7. Check in With Quiet Customers

image15If you have customers that haven’t ordered from you in a long time, say 6 months or more, it's a good idea to send them a quick check in email. Ask how they are and if they’re still interested in visiting your website. You could also offer a coupon or discount code in this email. Emails in HubSpot can be automated for this type of interaction and can be flagged for followup by a sales team member. You also have an opportunity to offer them an unsubscribe option if they’re really no longer interested in your products.


8. Upsell or Cross Sell Complementary Products

Upselling is helping your customer upgrade from a basic product to a more expensive option. You need to tread carefully when upselling or cross-selling. It should only be attempted if you truly believe it would be better value for the customer. If done right, upselling can make your customers feel like you really understand them and care about their success.

Cross selling is offering complementary services or products to what the customer is already purchasing. Cross selling product recommendations should be truly relevant to what the customer is already purchasing in order to be perceived as a helpful suggestion and not a sales pitch.

9. Personalize Interactions and Experiences

A customized experience when dealing with your company shows that you are listening to each customer, and you want to help them. Recommendations and ideas should be relevant to their business specifically. It’s important to segment your contact lists into groups so that you can offer more targeted service to your customers. A customer relationship management (CRM) tool, like HubSpot can help you quickly and easily segment your contacts, saving your team time through organization.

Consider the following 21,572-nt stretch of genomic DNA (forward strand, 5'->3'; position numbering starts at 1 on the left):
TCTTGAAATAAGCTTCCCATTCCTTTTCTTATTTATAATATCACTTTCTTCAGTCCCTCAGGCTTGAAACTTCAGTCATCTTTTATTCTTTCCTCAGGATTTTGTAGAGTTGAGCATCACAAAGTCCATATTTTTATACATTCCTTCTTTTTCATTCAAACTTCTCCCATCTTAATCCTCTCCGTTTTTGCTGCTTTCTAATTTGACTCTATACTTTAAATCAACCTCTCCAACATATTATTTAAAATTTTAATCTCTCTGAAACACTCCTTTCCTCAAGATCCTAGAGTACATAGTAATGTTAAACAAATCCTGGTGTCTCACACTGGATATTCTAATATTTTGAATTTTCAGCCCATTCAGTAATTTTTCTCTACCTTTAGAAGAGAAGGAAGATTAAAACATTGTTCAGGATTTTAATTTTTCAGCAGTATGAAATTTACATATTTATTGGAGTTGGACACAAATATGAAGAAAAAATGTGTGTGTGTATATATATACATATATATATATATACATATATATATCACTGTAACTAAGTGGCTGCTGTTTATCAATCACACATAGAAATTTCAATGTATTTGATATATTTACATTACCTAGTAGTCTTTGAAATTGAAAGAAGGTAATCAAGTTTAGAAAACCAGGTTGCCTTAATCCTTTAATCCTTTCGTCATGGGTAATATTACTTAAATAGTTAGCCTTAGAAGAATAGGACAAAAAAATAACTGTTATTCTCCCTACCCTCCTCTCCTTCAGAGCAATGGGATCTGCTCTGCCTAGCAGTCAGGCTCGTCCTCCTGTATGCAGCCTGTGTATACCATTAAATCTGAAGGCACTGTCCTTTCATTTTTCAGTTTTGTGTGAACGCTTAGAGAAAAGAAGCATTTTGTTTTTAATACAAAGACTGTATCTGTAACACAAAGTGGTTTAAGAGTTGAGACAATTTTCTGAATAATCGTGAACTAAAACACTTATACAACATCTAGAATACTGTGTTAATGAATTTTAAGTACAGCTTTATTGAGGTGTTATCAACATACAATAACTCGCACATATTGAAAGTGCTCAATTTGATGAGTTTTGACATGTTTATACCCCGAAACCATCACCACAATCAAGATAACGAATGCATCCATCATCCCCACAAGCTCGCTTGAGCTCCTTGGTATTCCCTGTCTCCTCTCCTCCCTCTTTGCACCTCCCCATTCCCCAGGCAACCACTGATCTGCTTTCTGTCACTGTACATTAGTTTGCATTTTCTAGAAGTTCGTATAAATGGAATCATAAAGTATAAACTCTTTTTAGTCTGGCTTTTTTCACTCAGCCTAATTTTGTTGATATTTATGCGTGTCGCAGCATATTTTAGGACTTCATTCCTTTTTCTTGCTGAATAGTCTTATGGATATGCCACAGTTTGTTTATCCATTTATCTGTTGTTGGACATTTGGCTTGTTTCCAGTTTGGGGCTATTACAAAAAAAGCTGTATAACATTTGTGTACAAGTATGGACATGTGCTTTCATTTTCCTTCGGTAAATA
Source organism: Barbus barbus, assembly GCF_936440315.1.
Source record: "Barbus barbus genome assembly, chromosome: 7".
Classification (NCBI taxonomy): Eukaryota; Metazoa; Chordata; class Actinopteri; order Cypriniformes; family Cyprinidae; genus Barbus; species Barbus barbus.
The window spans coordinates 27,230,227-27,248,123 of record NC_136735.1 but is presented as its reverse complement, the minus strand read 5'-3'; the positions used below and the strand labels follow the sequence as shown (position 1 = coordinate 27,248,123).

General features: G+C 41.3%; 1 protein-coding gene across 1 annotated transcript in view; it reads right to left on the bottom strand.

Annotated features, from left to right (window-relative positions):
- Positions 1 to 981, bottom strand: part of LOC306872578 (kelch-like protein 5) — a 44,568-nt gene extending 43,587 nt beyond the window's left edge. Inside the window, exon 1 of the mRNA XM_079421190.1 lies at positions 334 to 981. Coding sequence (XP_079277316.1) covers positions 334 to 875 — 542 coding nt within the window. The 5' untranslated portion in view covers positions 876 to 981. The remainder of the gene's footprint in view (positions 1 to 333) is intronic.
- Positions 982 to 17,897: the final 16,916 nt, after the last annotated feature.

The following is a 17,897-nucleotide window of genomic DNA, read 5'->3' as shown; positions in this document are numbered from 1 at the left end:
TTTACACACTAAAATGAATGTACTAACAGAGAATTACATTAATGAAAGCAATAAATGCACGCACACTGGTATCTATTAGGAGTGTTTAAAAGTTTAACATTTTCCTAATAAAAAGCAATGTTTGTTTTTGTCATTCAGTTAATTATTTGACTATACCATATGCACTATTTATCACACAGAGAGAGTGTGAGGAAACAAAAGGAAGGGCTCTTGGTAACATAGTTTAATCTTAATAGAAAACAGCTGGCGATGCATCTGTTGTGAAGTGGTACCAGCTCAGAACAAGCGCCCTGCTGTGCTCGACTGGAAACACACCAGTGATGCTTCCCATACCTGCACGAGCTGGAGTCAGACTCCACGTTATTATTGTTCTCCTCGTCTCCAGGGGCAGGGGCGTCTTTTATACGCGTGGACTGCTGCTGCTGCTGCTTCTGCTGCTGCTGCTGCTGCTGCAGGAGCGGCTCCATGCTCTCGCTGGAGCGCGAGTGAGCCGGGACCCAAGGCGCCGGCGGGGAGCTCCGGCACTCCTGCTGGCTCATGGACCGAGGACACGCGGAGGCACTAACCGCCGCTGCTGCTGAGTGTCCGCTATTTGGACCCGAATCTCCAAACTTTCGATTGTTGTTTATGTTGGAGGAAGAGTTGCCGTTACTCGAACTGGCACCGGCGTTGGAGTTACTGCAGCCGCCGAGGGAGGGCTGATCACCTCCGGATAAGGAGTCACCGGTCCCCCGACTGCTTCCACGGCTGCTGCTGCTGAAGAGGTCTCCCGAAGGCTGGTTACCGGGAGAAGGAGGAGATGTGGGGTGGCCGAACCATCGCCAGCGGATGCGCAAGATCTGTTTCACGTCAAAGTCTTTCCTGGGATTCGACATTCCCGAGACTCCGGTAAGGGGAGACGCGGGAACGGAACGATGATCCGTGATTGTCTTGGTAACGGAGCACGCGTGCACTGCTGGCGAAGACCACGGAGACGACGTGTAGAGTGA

Improve Retention and Watch Growth Happen

If you take full advantage of these 9 ways to improve your customer lifetime value, you’re going to have happier customers who order more product from you, and recommend you to their colleagues.

The bottom line is this: know your customer extremely well. Focus on building strong relationships with them, be constantly on the lookout for how to solve their problems, and monitor their satisfaction.

Top 3 Reasons You Need to Know Your Customers

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References:

https://www.inc.com/guides/2010/08/how-to-start-a-customer-rewards-program.html

Tags: Manufacturing, Sales Growth